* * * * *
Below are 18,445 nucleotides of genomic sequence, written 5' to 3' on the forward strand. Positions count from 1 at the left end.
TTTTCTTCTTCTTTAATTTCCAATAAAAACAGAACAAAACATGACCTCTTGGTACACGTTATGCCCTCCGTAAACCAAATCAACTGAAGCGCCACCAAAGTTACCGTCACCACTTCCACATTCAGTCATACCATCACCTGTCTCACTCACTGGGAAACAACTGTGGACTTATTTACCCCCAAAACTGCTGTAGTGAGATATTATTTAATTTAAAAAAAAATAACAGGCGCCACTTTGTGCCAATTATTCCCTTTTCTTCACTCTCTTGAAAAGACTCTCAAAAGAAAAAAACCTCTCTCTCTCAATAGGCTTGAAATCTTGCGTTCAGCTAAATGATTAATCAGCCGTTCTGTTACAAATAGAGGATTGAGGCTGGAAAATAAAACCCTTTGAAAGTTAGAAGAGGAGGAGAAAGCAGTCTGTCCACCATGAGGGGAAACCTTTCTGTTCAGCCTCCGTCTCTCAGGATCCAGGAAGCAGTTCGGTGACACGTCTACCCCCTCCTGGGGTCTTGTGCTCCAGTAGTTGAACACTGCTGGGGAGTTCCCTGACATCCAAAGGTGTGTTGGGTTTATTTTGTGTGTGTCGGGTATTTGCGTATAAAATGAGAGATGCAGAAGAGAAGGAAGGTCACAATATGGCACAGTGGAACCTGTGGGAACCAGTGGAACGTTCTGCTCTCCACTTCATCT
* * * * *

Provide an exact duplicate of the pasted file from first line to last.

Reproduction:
Below are 18,445 nucleotides of genomic sequence, written 5' to 3' on the forward strand. Positions count from 1 at the left end.
TTTTCTTCTTCTTTAATTTCCAATAAAAACAGAACAAAACATGACCTCTTGGTACACGTTATGCCCTCCGTAAACCAAATCAACTGAAGCGCCACCAAAGTTACCGTCACCACTTCCACATTCAGTCATACCATCACCTGTCTCACTCACTGGGAAACAACTGTGGACTTATTTACCCCCAAAACTGCTGTAGTGAGATATTATTTAATTTAAAAAAAAATAACAGGCGCCACTTTGTGCCAATTATTCCCTTTTCTTCACTCTCTTGAAAAGACTCTCAAAAGAAAAAAACCTCTCTCTCTCAATAGGCTTGAAATCTTGCGTTCAGCTAAATGATTAATCAGCCGTTCTGTTACAAATAGAGGATTGAGGCTGGAAAATAAAACCCTTTGAAAGTTAGAAGAGGAGGAGAAAGCAGTCTGTCCACCATGAGGGGAAACCTTTCTGTTCAGCCTCCGTCTCTCAGGATCCAGGAAGCAGTTCGGTGACACGTCTACCCCCTCCTGGGGTCTTGTGCTCCAGTAGTTGAACACTGCTGGGGAGTTCCCTGACATCCAAAGGTGTGTTGGGTTTATTTTGTGTGTGTCGGGTATTTGCGTATAAAATGAGAGATGCAGAAGAGAAGGAAGGTCACAATATGGCACAGTGGAACCTGTGGGAACCAGTGGAACGTTCTGCTCTCCACTTCATCT